Congressional Lawmakers Battle Voter Suppression


While advocates of voter identification laws say the goal is to prevent fraud at the polls, Rep. Elijah Cummings insists that what is really at work is voter suppression during a campaign that promises to be a tighter than ever race for the presidency.

“As many as one in four African-American voters, more than one in six Hispanic voters, and about one in ten eligible voters overall do not possess a current and valid government-issued photo ID,” wrote Cummings in a press release Sept. 18, citing a NYU School of Law Brennan Center for Justice analysis of a voter rights bill he co-introduced with 13 House of Representatives members.

The bill, introduced as the America Votes Act of 2012 by Cummings and Rep. Rick Larsen (D-Wash.), targets the drive spearheaded by Republican opponents of President Obama to require voters to produce government issued identification at the time votes are cast.

“The America Votes Act of 2012 is a commonsense bill that protects the ability of American citizens to exercise their democratic right to vote,” said Larsen.

“Efforts to deny any voter the right to cast a ballot are offensive to us all,” said Rep. Elijah Cummings. “I am proud to join Rep. Larsen in supporting the America Votes Act of 2012 to help ensure that the restrictive voter ID laws on the books in 33 states will not succeed in suppressing the votes of people of color and young students.”

The bill will allow voters to sign an affidavit attesting to their identity if they do not have the identification documents required at their polling place. The bill’s intention is to make sure that voters will not be turned away from the polls.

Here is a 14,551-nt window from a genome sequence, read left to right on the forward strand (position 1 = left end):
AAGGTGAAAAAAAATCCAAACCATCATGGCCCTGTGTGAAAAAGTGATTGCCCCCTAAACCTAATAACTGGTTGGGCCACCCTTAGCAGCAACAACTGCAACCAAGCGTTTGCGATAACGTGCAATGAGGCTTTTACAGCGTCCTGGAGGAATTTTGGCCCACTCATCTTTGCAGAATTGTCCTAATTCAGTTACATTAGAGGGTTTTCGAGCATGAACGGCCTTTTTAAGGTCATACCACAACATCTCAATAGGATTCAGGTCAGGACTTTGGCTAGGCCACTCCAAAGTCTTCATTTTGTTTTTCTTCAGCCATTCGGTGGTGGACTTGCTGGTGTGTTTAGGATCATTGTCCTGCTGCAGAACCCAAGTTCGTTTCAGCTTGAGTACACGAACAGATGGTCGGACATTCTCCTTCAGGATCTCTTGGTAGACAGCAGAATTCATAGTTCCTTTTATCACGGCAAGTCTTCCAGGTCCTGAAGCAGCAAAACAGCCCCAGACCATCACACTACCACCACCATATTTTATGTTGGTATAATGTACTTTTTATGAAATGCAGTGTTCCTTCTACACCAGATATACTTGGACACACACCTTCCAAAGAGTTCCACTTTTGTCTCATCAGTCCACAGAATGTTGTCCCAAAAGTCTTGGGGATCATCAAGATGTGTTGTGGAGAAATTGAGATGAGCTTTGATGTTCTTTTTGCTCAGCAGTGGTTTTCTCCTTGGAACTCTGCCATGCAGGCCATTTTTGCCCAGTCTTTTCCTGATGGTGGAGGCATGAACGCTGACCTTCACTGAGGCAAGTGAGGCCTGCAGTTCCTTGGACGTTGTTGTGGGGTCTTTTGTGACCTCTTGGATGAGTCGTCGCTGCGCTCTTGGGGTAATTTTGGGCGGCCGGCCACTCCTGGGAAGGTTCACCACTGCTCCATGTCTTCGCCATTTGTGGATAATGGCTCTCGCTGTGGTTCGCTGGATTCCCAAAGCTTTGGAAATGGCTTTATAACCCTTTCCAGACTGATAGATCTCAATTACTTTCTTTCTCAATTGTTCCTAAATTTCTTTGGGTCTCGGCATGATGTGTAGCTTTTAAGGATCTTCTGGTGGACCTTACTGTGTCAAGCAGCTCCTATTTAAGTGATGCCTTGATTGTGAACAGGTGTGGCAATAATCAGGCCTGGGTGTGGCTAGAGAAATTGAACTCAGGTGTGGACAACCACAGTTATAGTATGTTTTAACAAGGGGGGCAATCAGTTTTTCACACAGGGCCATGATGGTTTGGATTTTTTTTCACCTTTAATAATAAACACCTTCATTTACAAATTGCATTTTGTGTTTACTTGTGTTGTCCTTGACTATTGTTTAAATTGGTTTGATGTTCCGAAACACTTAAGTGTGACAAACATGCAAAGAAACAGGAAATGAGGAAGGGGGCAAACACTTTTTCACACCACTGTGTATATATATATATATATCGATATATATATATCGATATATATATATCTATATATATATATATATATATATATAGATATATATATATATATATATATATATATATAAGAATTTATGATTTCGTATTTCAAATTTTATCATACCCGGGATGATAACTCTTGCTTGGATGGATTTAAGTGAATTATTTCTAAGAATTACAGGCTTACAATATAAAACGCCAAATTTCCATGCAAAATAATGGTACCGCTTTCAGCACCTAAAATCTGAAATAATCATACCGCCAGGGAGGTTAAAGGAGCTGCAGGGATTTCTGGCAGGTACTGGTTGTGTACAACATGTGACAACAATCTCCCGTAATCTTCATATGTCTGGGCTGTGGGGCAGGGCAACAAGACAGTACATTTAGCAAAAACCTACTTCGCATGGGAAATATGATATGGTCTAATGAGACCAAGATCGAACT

So far, legislation has been introduced in 32 states and includes new voter ID proposals in 14 states, proposals to strengthen existing voter ID laws in 10 states, and bills in nine states to amend the new voter ID laws passed in 2011, according to the National Conference of State Legislatures, a bipartisan organization serving the legislators and staffs of the states, commonwealths and territories.

The result is legislation that could affect ballot outcomes in 17 states that could account for 218 electoral college votes. A total of 270 electoral college votes is needed to win the presidency.

The Cummings- Larsen bill is also sponsored by members from California, Missouri, Wisconsin, Pennsylvania, Michigan, North Carolina, New York, Georgia and Virginia.

To the National Association for the Advancement of Colored People (NAACP) and a coalition of civil rights, ethnic, faith organizations that includes the Asian American Justice Center, the Joint Center for Political and Economic Studies, the National Congress of American Indians and the National Council of La Raza, the issue was labeled a “state of emergency” in a statement issued Sept. 25.

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